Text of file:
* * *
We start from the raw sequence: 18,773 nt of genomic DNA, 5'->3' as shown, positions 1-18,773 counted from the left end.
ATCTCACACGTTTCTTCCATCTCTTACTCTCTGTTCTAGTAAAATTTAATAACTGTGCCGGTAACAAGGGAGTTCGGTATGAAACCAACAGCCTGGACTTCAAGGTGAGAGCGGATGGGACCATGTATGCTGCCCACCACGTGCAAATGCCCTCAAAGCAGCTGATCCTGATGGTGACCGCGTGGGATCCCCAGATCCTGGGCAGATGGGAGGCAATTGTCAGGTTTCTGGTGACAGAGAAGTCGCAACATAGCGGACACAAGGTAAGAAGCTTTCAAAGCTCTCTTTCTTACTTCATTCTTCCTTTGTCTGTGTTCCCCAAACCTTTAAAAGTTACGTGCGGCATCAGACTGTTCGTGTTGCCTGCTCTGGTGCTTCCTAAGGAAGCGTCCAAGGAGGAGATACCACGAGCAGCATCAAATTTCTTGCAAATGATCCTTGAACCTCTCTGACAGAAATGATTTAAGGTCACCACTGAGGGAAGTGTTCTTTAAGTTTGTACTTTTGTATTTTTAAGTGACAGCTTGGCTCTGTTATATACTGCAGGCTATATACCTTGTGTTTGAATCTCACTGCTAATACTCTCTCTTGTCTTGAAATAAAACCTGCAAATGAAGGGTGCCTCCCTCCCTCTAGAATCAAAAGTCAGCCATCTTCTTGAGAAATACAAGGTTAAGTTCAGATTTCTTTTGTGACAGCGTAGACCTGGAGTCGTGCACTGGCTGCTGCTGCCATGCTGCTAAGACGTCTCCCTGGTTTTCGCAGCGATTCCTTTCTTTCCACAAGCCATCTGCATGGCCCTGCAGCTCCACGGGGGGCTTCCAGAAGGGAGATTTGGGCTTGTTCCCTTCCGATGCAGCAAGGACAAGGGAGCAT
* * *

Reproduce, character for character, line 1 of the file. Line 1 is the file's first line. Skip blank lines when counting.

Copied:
We start from the raw sequence: 18,773 nt of genomic DNA, 5'->3' as shown, positions 1-18,773 counted from the left end.